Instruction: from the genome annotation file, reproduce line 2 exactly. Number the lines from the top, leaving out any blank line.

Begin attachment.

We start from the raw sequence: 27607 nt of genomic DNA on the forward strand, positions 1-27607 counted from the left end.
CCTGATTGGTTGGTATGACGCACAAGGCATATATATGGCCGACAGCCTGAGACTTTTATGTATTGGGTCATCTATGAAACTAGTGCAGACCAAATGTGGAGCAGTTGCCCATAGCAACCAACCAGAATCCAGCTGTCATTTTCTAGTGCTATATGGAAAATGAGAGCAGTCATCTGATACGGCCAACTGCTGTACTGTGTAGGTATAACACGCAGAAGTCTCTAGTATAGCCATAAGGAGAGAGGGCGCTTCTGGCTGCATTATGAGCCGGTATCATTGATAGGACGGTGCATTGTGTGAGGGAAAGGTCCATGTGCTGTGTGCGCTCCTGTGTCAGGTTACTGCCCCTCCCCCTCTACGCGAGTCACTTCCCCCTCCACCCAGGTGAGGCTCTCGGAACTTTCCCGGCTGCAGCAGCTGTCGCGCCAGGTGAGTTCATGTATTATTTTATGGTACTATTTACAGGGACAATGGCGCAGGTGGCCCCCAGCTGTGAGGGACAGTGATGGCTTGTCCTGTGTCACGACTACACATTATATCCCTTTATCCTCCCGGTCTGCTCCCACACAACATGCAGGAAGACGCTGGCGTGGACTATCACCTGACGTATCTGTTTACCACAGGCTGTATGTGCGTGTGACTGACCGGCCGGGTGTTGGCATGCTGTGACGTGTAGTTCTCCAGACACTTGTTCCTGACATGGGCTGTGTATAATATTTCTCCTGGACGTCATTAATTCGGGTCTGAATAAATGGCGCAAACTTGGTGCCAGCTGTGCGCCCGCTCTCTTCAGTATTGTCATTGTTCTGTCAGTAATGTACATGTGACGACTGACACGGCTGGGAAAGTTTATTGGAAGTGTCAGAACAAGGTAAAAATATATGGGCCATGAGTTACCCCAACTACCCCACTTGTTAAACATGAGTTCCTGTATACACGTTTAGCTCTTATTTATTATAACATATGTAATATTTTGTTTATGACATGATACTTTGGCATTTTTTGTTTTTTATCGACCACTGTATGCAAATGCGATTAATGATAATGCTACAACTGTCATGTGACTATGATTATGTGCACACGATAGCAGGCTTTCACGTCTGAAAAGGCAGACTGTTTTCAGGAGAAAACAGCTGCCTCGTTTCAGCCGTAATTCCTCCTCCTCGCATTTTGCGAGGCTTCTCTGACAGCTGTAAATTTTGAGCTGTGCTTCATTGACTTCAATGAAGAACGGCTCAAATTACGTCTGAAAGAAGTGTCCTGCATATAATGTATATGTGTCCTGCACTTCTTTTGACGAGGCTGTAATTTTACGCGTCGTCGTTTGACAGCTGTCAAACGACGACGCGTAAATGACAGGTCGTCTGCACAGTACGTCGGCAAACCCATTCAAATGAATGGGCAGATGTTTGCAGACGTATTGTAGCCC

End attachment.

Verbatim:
CCTGATTGGTTGGTATGACGCACAAGGCATATATATGGCCGACAGCCTGAGACTTTTATGTATTGGGTCATCTATGAAACTAGTGCAGACCAAATGTGGAGCAGTTGCCCATAGCAACCAACCAGAATCCAGCTGTCATTTTCTAGTGCTATATGGAAAATGAGAGCAGTCATCTGATACGGCCAACTGCTGTACTGTGTAGGTATAACACGCAGAAGTCTCTAGTATAGCCATAAGGAGAGAGGGCGCTTCTGGCTGCATTATGAGCCGGTATCATTGATAGGACGGTGCATTGTGTGAGGGAAAGGTCCATGTGCTGTGTGCGCTCCTGTGTCAGGTTACTGCCCCTCCCCCTCTACGCGAGTCACTTCCCCCTCCACCCAGGTGAGGCTCTCGGAACTTTCCCGGCTGCAGCAGCTGTCGCGCCAGGTGAGTTCATGTATTATTTTATGGTACTATTTACAGGGACAATGGCGCAGGTGGCCCCCAGCTGTGAGGGACAGTGATGGCTTGTCCTGTGTCACGACTACACATTATATCCCTTTATCCTCCCGGTCTGCTCCCACACAACATGCAGGAAGACGCTGGCGTGGACTATCACCTGACGTATCTGTTTACCACAGGCTGTATGTGCGTGTGACTGACCGGCCGGGTGTTGGCATGCTGTGACGTGTAGTTCTCCAGACACTTGTTCCTGACATGGGCTGTGTATAATATTTCTCCTGGACGTCATTAATTCGGGTCTGAATAAATGGCGCAAACTTGGTGCCAGCTGTGCGCCCGCTCTCTTCAGTATTGTCATTGTTCTGTCAGTAATGTACATGTGACGACTGACACGGCTGGGAAAGTTTATTGGAAGTGTCAGAACAAGGTAAAAATATATGGGCCATGAGTTACCCCAACTACCCCACTTGTTAAACATGAGTTCCTGTATACACGTTTAGCTCTTATTTATTATAACATATGTAATATTTTGTTTATGACATGATACTTTGGCATTTTTTGTTTTTTATCGACCACTGTATGCAAATGCGATTAATGATAATGCTACAACTGTCATGTGACTATGATTATGTGCACACGATAGCAGGCTTTCACGTCTGAAAAGGCAGACTGTTTTCAGGAGAAAACAGCTGCCTCGTTTCAGCCGTAATTCCTCCTCCTCGCATTTTGCGAGGCTTCTCTGACAGCTGTAAATTTTGAGCTGTGCTTCATTGACTTCAATGAAGAACGGCTCAAATTACGTCTGAAAGAAGTGTCCTGCATATAATGTATATGTGTCCTGCACTTCTTTTGACGAGGCTGTAATTTTACGCGTCGTCGTTTGACAGCTGTCAAACGACGACGCGTAAATGACAGGTCGTCTGCACAGTACGTCGGCAAACCCATTCAAATGAATGGGCAGATGTTTGCAGACGTATTGTAGCCC